I go out when I travel; and love theater and lectures and readings and films all that good stuff, but when home, mostly I like having people over for RuPaul’s Drag Race.
Have you ever seen a ghost? Or: what’s the strangest thing you’ve ever seen?
I used to see my dead friend Richard everywhere in a very Calvino/Invisible Cities way. It wasn’t him, but he’d inhabit others, and I’d see his face in the faces of others or in others’ gestures. It stopped years ago but then happened again, once, the first time I went to Paris. My friend Chuck, also dead, has been whispering in my ear with his mothering North Carolina accent (just like when he was alive) since he died in 1991. But no. I’ve never seen a ghost and I’ve seen so many strange things I can’t decide which is strangest.
What’s the most important life lesson you’ve learned? Or: what was your last moment of awe?
Life lesson? Forgive.
What can you do with 50 words? 50 dollars?
I could easily make a dinner for 10 on $50 that would cost $50 per person for in a restaurant in SF.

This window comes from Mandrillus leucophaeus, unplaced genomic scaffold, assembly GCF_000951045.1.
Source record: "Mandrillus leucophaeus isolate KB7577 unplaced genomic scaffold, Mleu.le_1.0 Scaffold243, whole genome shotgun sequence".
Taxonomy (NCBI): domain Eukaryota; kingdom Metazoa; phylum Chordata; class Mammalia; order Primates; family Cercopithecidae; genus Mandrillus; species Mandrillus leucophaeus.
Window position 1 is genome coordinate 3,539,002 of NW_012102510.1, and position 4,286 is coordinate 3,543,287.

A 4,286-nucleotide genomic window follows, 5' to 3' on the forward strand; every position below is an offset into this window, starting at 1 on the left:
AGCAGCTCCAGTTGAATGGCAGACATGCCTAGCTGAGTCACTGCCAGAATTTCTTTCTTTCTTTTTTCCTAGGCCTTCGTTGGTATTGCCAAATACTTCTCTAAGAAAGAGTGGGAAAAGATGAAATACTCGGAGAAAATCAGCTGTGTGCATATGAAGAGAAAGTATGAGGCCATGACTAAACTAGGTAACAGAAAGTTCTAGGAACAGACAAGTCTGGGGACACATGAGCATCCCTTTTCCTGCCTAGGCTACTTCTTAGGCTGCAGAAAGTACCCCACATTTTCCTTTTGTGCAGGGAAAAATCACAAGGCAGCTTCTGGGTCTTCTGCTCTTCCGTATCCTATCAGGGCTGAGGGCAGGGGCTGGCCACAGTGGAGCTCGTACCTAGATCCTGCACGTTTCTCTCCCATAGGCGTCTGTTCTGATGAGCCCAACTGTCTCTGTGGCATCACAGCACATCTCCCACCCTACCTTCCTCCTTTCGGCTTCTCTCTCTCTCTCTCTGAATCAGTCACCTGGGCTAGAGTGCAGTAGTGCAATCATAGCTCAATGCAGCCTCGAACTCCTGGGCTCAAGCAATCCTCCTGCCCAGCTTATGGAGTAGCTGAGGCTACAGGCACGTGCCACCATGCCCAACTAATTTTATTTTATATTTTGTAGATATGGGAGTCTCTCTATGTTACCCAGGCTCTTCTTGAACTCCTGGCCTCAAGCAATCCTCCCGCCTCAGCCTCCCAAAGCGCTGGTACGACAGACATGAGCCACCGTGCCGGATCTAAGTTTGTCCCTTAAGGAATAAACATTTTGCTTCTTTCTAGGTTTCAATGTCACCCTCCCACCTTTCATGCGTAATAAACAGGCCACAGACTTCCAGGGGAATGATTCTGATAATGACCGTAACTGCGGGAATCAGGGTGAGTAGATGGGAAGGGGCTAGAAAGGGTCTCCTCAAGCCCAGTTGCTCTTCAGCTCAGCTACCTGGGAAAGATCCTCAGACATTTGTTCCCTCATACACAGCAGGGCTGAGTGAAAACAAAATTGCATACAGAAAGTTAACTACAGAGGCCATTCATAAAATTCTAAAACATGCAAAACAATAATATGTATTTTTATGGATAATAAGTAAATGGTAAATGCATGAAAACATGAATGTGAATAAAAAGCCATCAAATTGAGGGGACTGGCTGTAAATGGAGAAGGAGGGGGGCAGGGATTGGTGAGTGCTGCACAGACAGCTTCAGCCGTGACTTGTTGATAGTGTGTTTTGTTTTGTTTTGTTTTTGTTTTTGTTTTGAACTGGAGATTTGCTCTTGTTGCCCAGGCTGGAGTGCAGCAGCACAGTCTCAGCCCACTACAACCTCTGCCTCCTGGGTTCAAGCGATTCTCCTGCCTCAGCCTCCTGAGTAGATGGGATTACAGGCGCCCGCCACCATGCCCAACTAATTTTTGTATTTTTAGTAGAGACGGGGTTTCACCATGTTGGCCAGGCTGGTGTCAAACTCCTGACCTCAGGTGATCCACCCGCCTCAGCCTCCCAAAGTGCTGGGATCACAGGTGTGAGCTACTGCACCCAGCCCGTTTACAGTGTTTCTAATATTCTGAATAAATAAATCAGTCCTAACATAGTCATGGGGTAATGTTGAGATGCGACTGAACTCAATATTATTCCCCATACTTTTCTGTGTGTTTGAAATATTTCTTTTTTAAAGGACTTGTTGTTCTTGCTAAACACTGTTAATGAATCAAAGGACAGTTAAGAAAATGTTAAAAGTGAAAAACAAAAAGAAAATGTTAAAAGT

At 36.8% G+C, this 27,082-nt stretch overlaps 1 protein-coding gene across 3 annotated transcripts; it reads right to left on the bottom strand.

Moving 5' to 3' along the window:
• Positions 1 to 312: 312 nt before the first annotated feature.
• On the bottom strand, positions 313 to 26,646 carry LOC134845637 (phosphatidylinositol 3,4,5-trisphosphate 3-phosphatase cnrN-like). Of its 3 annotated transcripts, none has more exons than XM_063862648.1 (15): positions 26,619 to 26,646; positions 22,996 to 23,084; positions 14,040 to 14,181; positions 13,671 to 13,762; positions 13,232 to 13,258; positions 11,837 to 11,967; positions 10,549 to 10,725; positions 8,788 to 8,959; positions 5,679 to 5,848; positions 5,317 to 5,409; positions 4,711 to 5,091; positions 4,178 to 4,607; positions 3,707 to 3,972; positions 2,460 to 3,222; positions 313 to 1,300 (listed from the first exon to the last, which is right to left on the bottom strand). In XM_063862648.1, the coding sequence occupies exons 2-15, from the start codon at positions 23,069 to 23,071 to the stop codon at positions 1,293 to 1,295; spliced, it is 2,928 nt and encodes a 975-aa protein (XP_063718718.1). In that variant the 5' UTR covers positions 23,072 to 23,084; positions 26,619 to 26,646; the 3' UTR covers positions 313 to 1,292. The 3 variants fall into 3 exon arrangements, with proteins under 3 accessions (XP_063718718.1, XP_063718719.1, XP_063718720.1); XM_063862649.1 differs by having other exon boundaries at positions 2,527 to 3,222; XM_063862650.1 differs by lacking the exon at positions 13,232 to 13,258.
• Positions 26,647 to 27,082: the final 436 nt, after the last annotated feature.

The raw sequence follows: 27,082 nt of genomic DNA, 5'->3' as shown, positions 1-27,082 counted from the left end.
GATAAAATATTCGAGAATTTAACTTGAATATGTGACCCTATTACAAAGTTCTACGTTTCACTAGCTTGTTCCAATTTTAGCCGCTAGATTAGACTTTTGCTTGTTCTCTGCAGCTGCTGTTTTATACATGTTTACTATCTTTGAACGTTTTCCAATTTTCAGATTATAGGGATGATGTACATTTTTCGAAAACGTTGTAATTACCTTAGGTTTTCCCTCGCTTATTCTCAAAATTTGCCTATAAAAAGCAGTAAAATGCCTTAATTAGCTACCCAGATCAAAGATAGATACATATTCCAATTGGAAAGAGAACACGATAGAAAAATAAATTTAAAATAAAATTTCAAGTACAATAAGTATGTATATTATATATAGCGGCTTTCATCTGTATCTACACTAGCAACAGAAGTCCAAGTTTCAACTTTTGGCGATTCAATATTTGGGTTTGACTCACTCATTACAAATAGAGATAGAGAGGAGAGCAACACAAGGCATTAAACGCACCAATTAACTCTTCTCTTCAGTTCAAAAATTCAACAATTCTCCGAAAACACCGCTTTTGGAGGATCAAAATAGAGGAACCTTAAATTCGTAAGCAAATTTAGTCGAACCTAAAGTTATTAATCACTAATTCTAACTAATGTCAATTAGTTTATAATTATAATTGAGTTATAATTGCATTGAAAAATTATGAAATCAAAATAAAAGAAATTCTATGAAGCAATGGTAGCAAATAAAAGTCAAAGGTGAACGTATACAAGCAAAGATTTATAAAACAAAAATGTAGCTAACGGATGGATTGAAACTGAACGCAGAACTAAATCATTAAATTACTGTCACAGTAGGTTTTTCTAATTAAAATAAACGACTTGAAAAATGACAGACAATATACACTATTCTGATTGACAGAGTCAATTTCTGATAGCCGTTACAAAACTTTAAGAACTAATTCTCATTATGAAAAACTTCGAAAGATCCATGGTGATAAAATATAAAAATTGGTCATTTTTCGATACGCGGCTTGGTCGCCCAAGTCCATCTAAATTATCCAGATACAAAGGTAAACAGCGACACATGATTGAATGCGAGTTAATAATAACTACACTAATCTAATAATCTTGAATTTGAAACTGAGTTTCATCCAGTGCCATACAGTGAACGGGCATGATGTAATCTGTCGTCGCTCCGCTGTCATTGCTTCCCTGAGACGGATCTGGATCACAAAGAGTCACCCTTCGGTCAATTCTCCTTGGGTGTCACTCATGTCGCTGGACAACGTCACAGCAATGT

What are some of your favorite smells?
Gasoline. Bleach. Nail polish. The ones delivered by fumes. They don’t like me as much as I like them, however.
What are you unable to live without?
My friend Rick has known me for 2/3 of my life and he thinks that I get as much pleasure from quitting things as others do in indulging in them, so I’ve tested almost all the things I used to think I can’t live without. Turns out, I can. The huz would disagree. He’d say, “coffee and me.” Don’t tell him that I’ve lived without both for many years. Just agree with him.
If you got an all-expenses-paid life experience of your choice, what would it be?
To get all of my living relatives together for a big party. The location doesn’t matter, though near water is always nice and I want there to be a huge round table with a lazy susan in the middle where I can bring giant bowls of food to them.